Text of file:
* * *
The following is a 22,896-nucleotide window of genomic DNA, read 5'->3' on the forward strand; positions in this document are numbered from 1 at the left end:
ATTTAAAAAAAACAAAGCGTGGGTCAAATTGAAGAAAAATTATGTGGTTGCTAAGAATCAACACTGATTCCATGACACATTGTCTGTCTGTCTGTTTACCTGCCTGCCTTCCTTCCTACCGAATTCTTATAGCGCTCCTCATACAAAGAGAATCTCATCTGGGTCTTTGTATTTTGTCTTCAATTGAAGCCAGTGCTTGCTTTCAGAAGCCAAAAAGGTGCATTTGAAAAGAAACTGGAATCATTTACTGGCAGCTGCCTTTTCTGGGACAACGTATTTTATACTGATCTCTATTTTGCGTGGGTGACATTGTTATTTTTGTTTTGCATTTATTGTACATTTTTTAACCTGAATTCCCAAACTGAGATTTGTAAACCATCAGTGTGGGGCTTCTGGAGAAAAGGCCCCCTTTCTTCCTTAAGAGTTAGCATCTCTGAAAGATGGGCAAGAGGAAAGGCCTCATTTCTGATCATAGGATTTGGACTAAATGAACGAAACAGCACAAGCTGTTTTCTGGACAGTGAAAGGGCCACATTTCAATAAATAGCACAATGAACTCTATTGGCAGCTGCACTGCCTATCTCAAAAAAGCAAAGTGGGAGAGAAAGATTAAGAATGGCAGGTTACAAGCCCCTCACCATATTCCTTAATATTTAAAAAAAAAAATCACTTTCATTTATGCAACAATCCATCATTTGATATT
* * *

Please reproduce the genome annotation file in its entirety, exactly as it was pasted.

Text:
The following is a 22,896-nucleotide window of genomic DNA, read 5'->3' on the forward strand; positions in this document are numbered from 1 at the left end:
ATTTAAAAAAAACAAAGCGTGGGTCAAATTGAAGAAAAATTATGTGGTTGCTAAGAATCAACACTGATTCCATGACACATTGTCTGTCTGTCTGTTTACCTGCCTGCCTTCCTTCCTACCGAATTCTTATAGCGCTCCTCATACAAAGAGAATCTCATCTGGGTCTTTGTATTTTGTCTTCAATTGAAGCCAGTGCTTGCTTTCAGAAGCCAAAAAGGTGCATTTGAAAAGAAACTGGAATCATTTACTGGCAGCTGCCTTTTCTGGGACAACGTATTTTATACTGATCTCTATTTTGCGTGGGTGACATTGTTATTTTTGTTTTGCATTTATTGTACATTTTTTAACCTGAATTCCCAAACTGAGATTTGTAAACCATCAGTGTGGGGCTTCTGGAGAAAAGGCCCCCTTTCTTCCTTAAGAGTTAGCATCTCTGAAAGATGGGCAAGAGGAAAGGCCTCATTTCTGATCATAGGATTTGGACTAAATGAACGAAACAGCACAAGCTGTTTTCTGGACAGTGAAAGGGCCACATTTCAATAAATAGCACAATGAACTCTATTGGCAGCTGCACTGCCTATCTCAAAAAAGCAAAGTGGGAGAGAAAGATTAAGAATGGCAGGTTACAAGCCCCTCACCATATTCCTTAATATTTAAAAAAAAAAATCACTTTCATTTATGCAACAATCCATCATTTGATATT